• You want to feel more for this character. I ended up feeling more for the actor Irrfan, on the other hand. As we speak, he is undergoing treatment for a serious health issue. If anything, this movie tells us, he needs to get better soon, and come back with much, much better stuff. The audiences, like me, are praying, patiently waiting.

  • Sure, we could do with a fine, desi version of Dead Poets Society (1989). This film’s intentions—even if multiple, and therefore all mixed up—are laudable, no doubt. But, naah, doesn’t quite cut it, you know. Or at least doesn’t seem like worth cutting classes for, anyway.

  • Have we seen such anthologies on the Indian screen before? Joshi himself was part of Life In A Metro, similarly a slice of life kinda collection of shorts, set in a metro. But this one is more like Dus Kahaniyan, if you may, only less exhausting, since lengths of films don’t matter as much as moving from one experience to another, without much of a breather, does.

  • This Thriller About A Smart Secret Service Agent Cutting Himself Loose (Gone Rogue) In Itself Is So Loosely Cut (At 160 Minutes) That You Can’t Help But Come Up With Conspiracy Theories On How The Filmmakers Could’ve So Horribly Lost The Plot

  • Indu Sarkar is the name of the lead character in this film; Sarkar, being her Bengali husband’s last name. That play of words is by far the only thing clever about this blatantly political propaganda picture.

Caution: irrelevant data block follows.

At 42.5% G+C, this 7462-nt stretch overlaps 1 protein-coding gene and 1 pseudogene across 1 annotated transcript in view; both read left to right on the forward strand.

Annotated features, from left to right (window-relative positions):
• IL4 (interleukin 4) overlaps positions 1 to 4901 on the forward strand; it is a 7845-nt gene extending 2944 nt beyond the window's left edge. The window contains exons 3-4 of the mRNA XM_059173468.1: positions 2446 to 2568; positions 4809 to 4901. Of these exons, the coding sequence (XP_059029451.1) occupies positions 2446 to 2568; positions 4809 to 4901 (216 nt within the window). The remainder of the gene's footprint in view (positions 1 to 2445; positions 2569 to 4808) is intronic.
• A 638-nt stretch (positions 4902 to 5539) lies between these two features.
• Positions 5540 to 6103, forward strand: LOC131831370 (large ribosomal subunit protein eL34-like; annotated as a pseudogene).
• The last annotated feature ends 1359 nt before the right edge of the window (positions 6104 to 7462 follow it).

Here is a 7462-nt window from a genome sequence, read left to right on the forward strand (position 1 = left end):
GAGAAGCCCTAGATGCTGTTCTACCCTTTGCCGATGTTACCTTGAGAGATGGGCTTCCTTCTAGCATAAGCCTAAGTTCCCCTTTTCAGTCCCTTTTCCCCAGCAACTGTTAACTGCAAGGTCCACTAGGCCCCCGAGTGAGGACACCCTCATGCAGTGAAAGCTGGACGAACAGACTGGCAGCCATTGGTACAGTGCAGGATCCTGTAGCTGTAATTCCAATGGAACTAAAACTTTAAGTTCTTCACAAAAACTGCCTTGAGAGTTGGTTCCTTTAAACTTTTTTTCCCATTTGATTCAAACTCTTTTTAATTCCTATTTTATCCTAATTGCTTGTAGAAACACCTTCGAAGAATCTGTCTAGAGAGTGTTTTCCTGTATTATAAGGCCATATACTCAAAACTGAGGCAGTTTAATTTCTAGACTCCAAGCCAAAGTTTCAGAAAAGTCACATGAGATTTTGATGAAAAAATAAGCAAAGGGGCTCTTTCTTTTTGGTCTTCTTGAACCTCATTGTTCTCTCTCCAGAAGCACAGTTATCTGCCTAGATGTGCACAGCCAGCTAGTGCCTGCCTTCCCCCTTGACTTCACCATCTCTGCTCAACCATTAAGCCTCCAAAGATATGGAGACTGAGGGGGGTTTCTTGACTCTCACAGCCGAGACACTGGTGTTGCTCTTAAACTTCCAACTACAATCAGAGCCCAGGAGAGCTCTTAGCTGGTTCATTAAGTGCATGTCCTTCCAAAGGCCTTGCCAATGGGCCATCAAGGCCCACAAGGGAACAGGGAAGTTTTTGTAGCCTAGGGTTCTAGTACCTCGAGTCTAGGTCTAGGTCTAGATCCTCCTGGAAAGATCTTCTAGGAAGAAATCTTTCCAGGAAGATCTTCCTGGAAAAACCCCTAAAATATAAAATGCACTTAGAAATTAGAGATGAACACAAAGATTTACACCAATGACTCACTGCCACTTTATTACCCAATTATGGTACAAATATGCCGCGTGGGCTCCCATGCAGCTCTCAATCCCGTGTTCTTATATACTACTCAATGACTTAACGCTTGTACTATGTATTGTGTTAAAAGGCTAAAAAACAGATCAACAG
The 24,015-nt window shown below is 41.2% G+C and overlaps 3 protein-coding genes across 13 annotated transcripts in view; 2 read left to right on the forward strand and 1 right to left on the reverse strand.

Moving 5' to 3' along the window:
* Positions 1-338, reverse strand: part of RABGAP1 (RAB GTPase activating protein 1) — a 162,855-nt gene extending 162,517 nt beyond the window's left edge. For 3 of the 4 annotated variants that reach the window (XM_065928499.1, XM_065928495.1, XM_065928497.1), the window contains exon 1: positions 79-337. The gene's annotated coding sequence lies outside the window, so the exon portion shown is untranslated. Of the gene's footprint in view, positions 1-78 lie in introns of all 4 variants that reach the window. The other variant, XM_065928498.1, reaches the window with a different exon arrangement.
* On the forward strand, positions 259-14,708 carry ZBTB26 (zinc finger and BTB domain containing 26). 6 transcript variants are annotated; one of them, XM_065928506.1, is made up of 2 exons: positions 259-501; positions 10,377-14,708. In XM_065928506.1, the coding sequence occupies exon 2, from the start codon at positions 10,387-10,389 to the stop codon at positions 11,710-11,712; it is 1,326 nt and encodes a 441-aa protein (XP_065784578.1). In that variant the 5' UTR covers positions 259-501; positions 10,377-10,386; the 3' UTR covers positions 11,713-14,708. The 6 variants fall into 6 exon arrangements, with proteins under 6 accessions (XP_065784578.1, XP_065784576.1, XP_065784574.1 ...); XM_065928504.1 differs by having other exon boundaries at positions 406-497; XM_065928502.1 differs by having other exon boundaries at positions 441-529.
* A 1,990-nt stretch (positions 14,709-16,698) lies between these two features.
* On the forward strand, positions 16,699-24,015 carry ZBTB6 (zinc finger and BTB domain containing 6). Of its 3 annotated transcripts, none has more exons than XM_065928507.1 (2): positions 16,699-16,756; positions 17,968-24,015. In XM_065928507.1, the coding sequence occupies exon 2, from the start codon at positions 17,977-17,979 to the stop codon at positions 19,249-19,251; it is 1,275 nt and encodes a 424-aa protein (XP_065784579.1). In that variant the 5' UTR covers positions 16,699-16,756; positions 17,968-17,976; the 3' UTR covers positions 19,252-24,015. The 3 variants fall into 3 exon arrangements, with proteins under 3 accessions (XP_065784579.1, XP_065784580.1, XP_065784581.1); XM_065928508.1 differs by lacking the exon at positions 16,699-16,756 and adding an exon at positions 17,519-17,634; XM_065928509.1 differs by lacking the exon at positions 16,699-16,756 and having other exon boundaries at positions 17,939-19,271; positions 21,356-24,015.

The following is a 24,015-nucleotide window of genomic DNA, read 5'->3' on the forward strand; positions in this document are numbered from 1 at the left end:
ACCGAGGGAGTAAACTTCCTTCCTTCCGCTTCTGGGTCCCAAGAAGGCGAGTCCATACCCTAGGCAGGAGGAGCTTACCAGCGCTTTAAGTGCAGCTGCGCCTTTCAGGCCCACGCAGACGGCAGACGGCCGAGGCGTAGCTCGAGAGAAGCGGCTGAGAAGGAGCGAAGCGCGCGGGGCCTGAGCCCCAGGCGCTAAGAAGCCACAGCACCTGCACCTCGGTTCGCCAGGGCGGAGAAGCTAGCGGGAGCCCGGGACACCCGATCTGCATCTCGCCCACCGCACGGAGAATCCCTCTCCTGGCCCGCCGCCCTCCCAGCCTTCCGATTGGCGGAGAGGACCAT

• One just begins to feel indifferent towards it beyond a point. Which isn’t a good thing, I know. But then, if “it is what it is” kinda casual indifference follows plain dejection, and natural helplessness, then so be it.
    I liked this film’s end though. You might too. If you can remain fresh and alert enough until then, that is.

  • Pandey has written this prequel, split into two totally separate films. And to be fair when the movie does cut to the chase eventually, to chase down the villain, some of the thrills do kick in. Sadly you’ve polished off your popcorn tub already, taking in the corniness until that point, while your head spins in circles in this pointless spin-off, listening to the zany ‘Zubi zubi zubi’ number from Mithun’s ‘Dance Dance’ (1987), and so much else.

  • Both the Shashank Khaitan movie and Varun Dhawan’s character have very few redeeming features. This seems like a film from the ’90s. In the ’90s, of course, one could get away with all kinds of stuff. Maybe, even now you can after all the lead actors look so effortless and easygoing on screen

  • This is the sort of desi exotica—starring snake charmers, and the great Indian rope trick—that you would imagine featuring in a film with the Brit James Bond, or the American Indiana Jones, back in the ’80s/’90s. Except, this is a joint Indo-Chinese production.

  • What do we learn about Dawood, thanks to ‘Coffee With D’? That he diverted the Malaysian Airline Flight 370, because he was travelling from KL to Karachi, but the flight itself was headed to Beijing. He just landed the plane in his house, and the missing passengers are now his servants. Eh? This is not even funny.

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